Invasive Israeli Spyware Endangers Human Rights Advocates Globally

An investigation led by Forbidden Stories in July of 2021 found that an Israeli tech company, the NSO Group, was behind the creation of an invasive spyware program called Pegasus. Pegasus works by bypassing security measures within a phone’s operating system or mobile applications, tracking otherwise sensitive and personal information. Further, according to the Washington Post, this malicious spyware hacked into the mobile devices of public officials, journalists, and activists around the world – all without their knowledge. This surveillance technology has severe implications for human rights, free speech, and data privacy. 

The NSO Group (a name based on the company’s founders, Niv, Shalev, and Omri) states that they are a “cyber intelligence” company, supporting governments in preventing “terrorism and crime” internationally. Upon the release of recent investigations, the NSO Group maintained their innocence, arguing that they “lacked the capabilities,” to target individuals. However, these investigations are not the first time the NSO Group faced scrutiny for cybersecurity-related issues. A closer look into NSO’s ongoing and past allegations highlight worries about its role in assisting public actors, particularly repressive regimes, in undermining human rights. 

Amnesty International’s Security Lab “performed deep forensic analysis” of human rights defenders’ phones from different countries in its latest findings. Amnesty found common traces of NSO’s Pegasus spyware when comparing the data stored within devices, such as in iPhones. These indicators came in the form of suspicious URL links that allow Pegasus to monitor the phone when clicked by the user. Others were more hidden. 

Forbes and Amnesty state that Pegasus “leveraged a vulnerability in the iOS (iPhone Operating System),” and disguised itself as a system update when invading a user’s phone. Through these methods, the user is entirely unaware of the presence of the spyware. Similarly, in another investigation in 2019, Reuters reported that a Facebook-owned company, WhatsApp, accused the NSO Group of “helping government spies… break into the phones of roughly 1,400 users.” Thus, research from separate sources depicts a disturbing trend where NSO has been the epicentre of several cybersecurity concerns. 

Ultimately, the invasion of Pegasus into a personal phone is extremely dangerous for activists. According to The Guardian, once the spyware infiltrates the device, hackers can access all “messages [that we’re] ever received or sent,” record screens, “turn on [one’s] camera, microphone,” and pinpoint specific locations using the phone’s GPS – all undetected by the user. These cyber-attacks are speculated to be backed by repressive governments aiming to limit free speech and political opposition. For instance, data collected from “over 50,000 phone numbers,” by Forbidden Stories show that activists from countries Azerbaijan, India, Saudi Arabia, and Mexico may have been targets of Pegasus. Therefore, though NSO purports that its technologies only monitor heinous crimes, its surveillance patterns contradict its stated goal.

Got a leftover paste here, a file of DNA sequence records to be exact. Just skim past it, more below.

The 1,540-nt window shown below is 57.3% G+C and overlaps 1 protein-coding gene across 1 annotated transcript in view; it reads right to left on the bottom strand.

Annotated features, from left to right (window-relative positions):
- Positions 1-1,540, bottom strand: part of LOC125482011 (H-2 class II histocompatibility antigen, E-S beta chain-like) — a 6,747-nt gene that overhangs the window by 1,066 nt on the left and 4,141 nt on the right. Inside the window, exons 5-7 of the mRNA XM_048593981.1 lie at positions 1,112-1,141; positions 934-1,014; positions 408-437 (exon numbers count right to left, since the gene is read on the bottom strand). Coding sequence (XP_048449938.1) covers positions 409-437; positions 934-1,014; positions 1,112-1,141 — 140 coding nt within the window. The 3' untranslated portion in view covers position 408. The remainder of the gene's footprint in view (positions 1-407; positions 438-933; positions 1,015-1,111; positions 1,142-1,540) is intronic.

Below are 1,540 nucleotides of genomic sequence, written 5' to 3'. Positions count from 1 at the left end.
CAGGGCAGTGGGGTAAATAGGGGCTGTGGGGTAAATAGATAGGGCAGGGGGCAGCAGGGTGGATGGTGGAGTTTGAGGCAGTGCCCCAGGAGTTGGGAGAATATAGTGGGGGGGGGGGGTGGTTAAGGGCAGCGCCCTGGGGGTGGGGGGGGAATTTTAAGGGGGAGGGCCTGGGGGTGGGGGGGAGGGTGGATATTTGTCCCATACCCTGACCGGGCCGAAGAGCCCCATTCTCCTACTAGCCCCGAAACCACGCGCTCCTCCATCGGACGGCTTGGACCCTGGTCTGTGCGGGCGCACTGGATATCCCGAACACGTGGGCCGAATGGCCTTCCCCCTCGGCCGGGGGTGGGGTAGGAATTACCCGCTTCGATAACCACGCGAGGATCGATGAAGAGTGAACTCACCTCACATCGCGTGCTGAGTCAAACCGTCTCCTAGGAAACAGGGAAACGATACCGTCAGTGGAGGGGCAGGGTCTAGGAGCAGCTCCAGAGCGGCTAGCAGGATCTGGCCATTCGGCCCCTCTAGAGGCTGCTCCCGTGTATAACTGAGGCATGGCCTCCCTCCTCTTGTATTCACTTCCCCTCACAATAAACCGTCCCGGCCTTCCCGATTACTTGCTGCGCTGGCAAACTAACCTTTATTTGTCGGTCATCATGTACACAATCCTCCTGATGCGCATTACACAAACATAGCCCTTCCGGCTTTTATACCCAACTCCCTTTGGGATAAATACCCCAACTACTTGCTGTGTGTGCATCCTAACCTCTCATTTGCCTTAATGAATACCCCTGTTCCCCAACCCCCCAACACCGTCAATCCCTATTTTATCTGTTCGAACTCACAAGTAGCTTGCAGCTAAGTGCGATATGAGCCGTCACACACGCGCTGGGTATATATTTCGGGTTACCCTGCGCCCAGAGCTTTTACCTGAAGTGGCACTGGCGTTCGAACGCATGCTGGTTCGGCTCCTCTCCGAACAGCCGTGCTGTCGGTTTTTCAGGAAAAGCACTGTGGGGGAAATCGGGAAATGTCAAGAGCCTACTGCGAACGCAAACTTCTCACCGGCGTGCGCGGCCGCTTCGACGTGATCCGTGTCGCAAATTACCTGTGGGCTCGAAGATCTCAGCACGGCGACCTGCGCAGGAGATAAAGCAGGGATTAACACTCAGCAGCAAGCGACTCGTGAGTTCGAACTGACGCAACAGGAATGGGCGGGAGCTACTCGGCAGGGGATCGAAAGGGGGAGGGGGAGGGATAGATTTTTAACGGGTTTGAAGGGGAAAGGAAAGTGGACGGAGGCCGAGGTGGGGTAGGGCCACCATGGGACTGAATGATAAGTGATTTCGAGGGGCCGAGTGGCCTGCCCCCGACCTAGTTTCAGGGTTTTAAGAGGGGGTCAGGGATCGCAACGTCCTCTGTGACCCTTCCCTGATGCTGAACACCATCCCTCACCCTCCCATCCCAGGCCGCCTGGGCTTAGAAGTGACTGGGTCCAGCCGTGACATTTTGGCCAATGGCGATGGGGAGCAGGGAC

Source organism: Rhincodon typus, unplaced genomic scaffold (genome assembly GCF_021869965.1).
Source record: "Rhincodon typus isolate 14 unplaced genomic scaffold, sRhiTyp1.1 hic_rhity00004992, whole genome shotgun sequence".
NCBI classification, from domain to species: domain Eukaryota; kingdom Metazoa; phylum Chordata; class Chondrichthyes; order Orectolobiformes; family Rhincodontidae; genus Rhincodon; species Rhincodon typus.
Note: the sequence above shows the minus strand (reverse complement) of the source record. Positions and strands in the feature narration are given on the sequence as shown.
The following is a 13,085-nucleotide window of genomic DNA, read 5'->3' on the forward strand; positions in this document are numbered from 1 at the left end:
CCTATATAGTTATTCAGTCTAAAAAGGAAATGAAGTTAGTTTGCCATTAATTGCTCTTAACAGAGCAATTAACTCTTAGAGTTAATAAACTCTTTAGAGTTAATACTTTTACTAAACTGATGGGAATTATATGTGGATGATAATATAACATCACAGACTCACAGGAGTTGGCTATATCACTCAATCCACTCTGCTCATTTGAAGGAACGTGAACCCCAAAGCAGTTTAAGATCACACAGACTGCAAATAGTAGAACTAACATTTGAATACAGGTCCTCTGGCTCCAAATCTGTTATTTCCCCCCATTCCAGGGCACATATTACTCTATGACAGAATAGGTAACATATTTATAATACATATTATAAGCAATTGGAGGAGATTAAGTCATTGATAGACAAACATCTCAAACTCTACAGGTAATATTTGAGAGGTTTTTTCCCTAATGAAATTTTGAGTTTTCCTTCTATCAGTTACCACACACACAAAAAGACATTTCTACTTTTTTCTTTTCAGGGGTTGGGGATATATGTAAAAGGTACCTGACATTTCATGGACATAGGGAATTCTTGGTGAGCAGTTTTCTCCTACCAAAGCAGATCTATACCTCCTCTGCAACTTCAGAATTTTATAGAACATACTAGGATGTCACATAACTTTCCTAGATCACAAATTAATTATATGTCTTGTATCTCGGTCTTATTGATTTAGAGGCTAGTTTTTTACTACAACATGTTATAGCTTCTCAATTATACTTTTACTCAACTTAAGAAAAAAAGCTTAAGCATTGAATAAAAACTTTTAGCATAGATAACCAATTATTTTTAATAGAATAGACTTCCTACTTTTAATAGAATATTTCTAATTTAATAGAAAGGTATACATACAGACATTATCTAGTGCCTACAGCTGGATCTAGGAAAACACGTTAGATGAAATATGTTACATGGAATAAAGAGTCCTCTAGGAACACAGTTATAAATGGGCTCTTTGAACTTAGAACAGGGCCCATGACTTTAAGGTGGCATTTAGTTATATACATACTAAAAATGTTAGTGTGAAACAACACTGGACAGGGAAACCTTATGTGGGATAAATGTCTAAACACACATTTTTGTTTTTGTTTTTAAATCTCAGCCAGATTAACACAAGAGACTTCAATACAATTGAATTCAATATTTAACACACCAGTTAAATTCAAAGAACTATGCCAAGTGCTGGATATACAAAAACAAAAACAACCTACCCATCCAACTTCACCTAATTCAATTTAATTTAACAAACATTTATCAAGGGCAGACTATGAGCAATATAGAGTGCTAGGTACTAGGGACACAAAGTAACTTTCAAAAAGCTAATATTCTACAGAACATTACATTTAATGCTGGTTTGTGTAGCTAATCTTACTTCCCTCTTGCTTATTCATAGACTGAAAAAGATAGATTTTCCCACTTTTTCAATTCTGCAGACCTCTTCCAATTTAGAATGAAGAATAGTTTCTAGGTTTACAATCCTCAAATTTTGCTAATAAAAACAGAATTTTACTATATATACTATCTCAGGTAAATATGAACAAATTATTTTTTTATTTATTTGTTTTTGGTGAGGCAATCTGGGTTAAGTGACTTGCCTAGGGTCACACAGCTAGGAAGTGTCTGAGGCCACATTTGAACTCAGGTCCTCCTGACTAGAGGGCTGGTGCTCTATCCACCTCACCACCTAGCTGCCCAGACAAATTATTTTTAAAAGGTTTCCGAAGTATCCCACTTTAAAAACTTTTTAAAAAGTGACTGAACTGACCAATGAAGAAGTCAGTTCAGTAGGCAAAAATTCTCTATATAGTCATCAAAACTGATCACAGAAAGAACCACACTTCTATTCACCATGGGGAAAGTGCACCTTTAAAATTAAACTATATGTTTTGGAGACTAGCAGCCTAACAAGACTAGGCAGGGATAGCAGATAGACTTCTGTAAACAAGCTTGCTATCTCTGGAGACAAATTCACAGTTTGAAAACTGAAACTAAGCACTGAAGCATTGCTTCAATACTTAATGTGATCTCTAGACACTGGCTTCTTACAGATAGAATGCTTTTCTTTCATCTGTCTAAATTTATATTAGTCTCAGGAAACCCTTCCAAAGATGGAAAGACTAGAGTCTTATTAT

These events then lead to the question: what are potential ways to preserve human rights backers’ digital safety and integrity backers globally? 

In the past five years, some United Nations member states have pushed to create a global treaty regarding cybercrime. However, a new international treaty presents many problems. For instance, according to the Human Rights Watch, many repressive governments have frequently used the term ‘cybercrime’ to silence dissidents. The process involves “criminalizing online expression, association, and assembly.” 

One example includes Maria Ressa, a Philippine journalist who has been outspoken about President Rodrigo Duterte’s policies. In 2020, she was found guilty of ‘cyber libel,’ a newly imposed crime that many say limits written opposition against the government online. As seen in Ressa’s case, using a digital platform to write about human rights abuses in the country was easily criminalized. Furthermore, having one treaty addressing cybersecurity may inflict more harm. Due to varied interpretations of what “cybercrime” can entail, nation-states can exploit the treaty to justify silencing any form of dissent online. 

Though traditional human rights frameworks may complicate cyber-criminality, collaboration in the private sector may offer a potential solution. After all, NSO’s monitoring technologies depend on weaknesses of phone systems and vulnerabilities of applications. Thus, strengthening these systems while holding hackers accountable will be vital for technology companies to eliminate liabilities and potential lawsuits from their stakeholders. Further, in 2019, WhatsApp filed a lawsuit against the NSO Group to compromise 1,400 users’ data. In 2020, other big tech companies such as “Google, Cisco, VMWare…[and] Microsoft,” have supported WhatsApp’s claims. As of 2021, the NSO Group continues to be tried under Three Ninth Circuit judges, appealing for immunity. However, doing so proves to be a difficult task for the company because of continued legal pressure. 

In all, cybersecurity and cybercrime still hold vague legal definitions on an international scale. This ambiguity, in turn, makes populations more susceptible to harmful digital practices and laws that can compromise their physical safety and psychological well-being. Therefore, in partnership with civil society, companies must find ways to adapt to these new challenges. Ensuring that online platforms and mobile devices are safe to use will protect those conducting important – but risky – human rights work.

 

 

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